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How to check for rights in a SP (MSSQL)

Hello

I'm doing a manual backup in a stored proc.

How do I check if I have permission to do this?
The stored proc will fail if I do not have permissions,
so I need to skip the backup in this case.

Thanks
--
Jacob Pedersen
AK Techotel
J.Peder...@nospamtechotel.dk
(Remove nospam when replying!)

 

Re:How to check for rights in a SP (MSSQL)


In response to both of your questions... I think you're trying to go about
this in a wrong way. Backups are not client job and should not be performed
from there. If you insist, you'll run into problems you cannot possibly
anticipate before hand.
My advice is to create appropriate backup job on the server (enterprise
manager comes to mind) and using SQL Agent, create a schedule for backups.
If you need something special, create special jobs on the server and teach
one of the users (tech support?) to do it. I must add though, that SQL
server backups are not all that usually meets the eye (or ear for that
matter). There's much more to them and one should be familiar with a thing
or two before one even tries to do backups.

rb

Quote
"Jacob Pedersen" <J.Peder...@techotel.dk> wrote in message

news:Xns919F6C6F74B50jpedersentechotel@207.105.83.65...
Quote
> Hello

> I'm doing a manual backup in a stored proc.

> How do I check if I have permission to do this?
> The stored proc will fail if I do not have permissions,
> so I need to skip the backup in this case.

> Thanks
> --
> Jacob Pedersen
> AK Techotel
> J.Peder...@nospamtechotel.dk
> (Remove nospam when replying!)

Re:How to check for rights in a SP (MSSQL)


"rb" <ra...@killspam-videotron.ca> wrote in news:3c4e940a$1_1@dnews:

Quote

> In response to both of your questions... I think you're trying to go
> about this in a wrong way. Backups are not client job and should not be
> performed from there. If you insist, you'll run into problems you
> cannot possibly anticipate before hand.
> My advice is to create appropriate backup job on the server (enterprise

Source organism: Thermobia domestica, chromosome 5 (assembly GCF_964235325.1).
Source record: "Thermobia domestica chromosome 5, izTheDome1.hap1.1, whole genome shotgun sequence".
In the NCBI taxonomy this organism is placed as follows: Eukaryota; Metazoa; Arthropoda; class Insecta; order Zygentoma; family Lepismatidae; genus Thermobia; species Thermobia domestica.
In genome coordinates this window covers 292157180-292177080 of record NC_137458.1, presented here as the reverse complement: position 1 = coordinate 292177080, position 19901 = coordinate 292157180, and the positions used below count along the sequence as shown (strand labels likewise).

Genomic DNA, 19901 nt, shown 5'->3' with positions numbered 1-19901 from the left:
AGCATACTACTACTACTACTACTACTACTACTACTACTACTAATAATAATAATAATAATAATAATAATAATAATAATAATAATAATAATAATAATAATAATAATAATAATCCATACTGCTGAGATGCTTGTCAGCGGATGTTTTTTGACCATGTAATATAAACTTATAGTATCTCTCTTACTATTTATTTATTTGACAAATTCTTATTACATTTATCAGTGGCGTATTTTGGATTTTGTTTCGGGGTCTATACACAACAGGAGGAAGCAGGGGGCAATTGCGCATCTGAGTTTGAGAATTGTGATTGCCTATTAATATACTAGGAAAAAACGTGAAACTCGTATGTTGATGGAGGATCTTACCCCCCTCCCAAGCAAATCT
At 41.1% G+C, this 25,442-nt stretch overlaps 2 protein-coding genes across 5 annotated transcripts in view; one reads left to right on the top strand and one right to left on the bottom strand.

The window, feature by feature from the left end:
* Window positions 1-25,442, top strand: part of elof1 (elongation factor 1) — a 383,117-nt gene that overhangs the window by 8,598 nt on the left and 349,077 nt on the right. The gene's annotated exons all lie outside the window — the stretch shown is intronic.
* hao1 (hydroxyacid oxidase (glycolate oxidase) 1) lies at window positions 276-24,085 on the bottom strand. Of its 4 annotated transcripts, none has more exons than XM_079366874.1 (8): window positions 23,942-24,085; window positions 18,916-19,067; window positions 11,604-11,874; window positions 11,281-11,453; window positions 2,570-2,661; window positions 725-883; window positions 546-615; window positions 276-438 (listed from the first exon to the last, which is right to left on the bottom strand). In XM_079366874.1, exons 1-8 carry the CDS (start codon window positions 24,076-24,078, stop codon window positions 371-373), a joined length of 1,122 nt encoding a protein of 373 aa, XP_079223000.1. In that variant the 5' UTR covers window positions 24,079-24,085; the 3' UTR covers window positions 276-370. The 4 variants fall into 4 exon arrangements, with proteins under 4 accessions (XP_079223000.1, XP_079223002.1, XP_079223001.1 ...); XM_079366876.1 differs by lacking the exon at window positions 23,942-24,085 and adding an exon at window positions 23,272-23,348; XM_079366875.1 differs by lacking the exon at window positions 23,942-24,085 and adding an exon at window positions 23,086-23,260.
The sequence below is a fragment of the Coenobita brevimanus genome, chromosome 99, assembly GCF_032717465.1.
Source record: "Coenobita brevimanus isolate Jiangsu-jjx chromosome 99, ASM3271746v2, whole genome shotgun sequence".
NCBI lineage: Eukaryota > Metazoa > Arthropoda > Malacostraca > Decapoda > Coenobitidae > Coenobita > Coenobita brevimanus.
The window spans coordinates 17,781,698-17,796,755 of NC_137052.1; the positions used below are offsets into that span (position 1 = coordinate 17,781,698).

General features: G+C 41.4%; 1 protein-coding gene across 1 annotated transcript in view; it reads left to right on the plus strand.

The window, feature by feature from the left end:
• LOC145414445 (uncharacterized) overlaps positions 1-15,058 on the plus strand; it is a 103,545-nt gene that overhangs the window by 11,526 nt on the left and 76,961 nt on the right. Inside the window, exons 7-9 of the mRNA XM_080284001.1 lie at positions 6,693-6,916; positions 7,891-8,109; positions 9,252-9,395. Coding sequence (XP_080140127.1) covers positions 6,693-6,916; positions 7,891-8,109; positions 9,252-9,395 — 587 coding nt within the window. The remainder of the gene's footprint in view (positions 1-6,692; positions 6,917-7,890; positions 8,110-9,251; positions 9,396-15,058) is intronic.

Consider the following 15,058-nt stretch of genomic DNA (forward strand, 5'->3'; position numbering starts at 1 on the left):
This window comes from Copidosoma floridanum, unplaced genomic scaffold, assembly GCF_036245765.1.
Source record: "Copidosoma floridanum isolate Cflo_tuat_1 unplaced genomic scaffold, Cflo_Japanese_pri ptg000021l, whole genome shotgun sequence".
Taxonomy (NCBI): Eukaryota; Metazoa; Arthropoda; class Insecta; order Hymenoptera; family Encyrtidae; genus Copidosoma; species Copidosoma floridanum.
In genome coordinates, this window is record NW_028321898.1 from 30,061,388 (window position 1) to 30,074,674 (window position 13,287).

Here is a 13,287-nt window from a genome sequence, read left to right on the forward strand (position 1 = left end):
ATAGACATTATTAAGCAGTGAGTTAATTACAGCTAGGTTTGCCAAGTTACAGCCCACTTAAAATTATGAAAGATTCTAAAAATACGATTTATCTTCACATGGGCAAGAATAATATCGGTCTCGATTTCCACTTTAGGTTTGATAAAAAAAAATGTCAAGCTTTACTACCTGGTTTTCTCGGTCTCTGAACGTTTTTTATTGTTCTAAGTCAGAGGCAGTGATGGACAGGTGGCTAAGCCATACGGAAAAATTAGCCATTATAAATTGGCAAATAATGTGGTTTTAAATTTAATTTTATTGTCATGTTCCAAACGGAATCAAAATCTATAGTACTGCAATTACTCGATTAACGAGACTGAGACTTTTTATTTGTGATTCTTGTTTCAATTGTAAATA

> manager comes to mind) and using SQL Agent, create a schedule for
> backups. If you need something special, create special jobs on the
> server and teach one of the users (tech support?) to do it. I must add
> though, that SQL server backups are not all that usually meets the eye
> (or ear for that matter). There's much more to them and one should be
> familiar with a thing or two before one even tries to do backups.

> rb

We already have a 4 hour backup job set up.

But at night our system starts a batch job which does alot
of work on the database. If something goes wrong we need to
have a backup of the database from just before this batch job.
The problem might not be visible just after the batch job. The
customer might first notice this some time later.

With the 4 hour interval backup, there might be work done by
the user between last backup and start of batch job. This is
why it is needed and my question remains :)  But thanks for
your time and input anyways :)

--
Jacob Pedersen
AK Techotel
J.Peder...@nospamtechotel.dk
(Remove nospam when replying!)

Re:How to check for rights in a SP (MSSQL)


Isn't it a simple matter of assigning priviliges to the backup SP itself?

Rob

Quote
"Jacob Pedersen" <J.Peder...@techotel.dk> wrote in message

news:Xns919F6C6F74B50jpedersentechotel@207.105.83.65...
Quote
> Hello

> I'm doing a manual backup in a stored proc.